Northwest Indiana Cancer Kids Foundation, recently participated in this year’s Childhood Cancer Action Day in Washington, DC on Jun. 18.
Members of the Alliance for Childhood Cancer hosted a two-day event that included issues, advocacy training, and pre-arranged Capitol Hill visits with Congressional representatives and their staff.
The event was intended to provide the childhood cancer community with an opportunity to visit Capitol Hill and advocate for important childhood cancer issues currently before Congress.
Tuesday, Jun. 18 mothers from Griffith, Ind. and Valparaiso, Ind. visited Washington, DC. Stephanie Shelbourne, Rebecca McCarty, and Sara Wuenn whose children Adler, Miranda and Liam lost their lives to childhood cancer joined more than 150 cancer patients, survivors and family members and petitioned congress to continue support initiatives that could improve treatment for children with cancer.
The mothers that spoke on behalf of the NICK Foundation felt that participating in the event was particularly important. Treatment that could have saved the lives of 3-year-old Adler and 14-month-old Liam was not available. For Miranda, there was lack of less toxic chemotherapy treatment which depleted her immune system leaving her vulnerable to infection which ultimately took her life.
“These 3 amazing women went to Capitol Hill in hopes that their stories would touch the hearts of those who make funding decisions. Saving another child due to their efforts is a goal for many parents of kids with cancer,” says Donna Criner, director of The NICK Foundation.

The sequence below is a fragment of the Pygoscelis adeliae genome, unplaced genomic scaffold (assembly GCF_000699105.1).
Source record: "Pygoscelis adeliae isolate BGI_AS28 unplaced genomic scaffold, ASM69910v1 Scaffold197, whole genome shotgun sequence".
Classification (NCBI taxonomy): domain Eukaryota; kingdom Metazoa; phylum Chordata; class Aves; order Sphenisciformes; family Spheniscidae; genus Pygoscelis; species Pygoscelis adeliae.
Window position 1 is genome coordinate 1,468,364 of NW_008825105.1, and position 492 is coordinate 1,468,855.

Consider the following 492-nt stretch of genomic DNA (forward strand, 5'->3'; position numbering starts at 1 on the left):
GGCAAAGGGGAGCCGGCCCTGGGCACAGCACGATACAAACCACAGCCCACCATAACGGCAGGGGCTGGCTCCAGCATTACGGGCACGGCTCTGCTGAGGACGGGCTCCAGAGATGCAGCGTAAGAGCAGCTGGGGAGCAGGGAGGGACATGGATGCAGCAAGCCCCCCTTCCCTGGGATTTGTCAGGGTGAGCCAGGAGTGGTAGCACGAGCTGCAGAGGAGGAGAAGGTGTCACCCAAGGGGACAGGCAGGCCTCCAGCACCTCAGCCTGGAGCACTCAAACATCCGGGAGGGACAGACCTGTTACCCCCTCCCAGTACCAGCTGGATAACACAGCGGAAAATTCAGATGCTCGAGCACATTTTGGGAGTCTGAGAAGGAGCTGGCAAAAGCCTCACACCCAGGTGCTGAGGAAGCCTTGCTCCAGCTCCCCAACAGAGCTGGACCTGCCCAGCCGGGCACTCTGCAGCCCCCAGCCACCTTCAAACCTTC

In the second annual Childhood Cancer Action Day event was coordinated in an effort to advance important legislation that will benefit the 13,500 children diagnosed with cancer each year. Families from 31 states were in attendance. Each with a deep personal connection to this disease which inspired them to meet with their Congressional Representatives and ask them to cosponsor the following Acts.
The Patients Access Act would require insurers to charge no more than what they currently charge for non-specialty tier brand drugs. H.R. 460 would require the insurer to charge no more than $30 for specialty drugs.
Caroline Pryce Walker Conquer Childhood Cancer Reauthorization Act developed by Senator Jack Reed (D-RI) and Rep. Chris Van Hollen (D-MD) to expand the research of childhood cancers, improve efforts to identify and track childhood cancer incidences, and identify opportunities to expand the development and research of therapeutics necessary to treat children with cancer.
H.R. 2058, Childhood Cancer Survivors’ Quality of Life Act introduced in the House by Rep. Jackie Speier (D-CA) on May 20, 2013, will provide resources for research and survivorship programs to improve the quality of life for all childhood cancer survivors, increase access to the long-term comprehensive health care services they need, and enhance understanding of the late effects of their childhood diseases and cancer treatments.
Each of these pieces of legislation has the power to make a difference in the lives of the 40,000 children treated for cancer each year. “That’s why we went. To encourage that Congress does everything in its power to help the kids who are fighting cancer each and every day,” said Criner.
Northwest Indiana Cancer Kids Foundation provides assistance and counsel to families in the Northwest Indiana and Chicagoland areas affected by pediatric cancer. Contact Criner at (219) 765-7677 or firstname.lastname@example.org.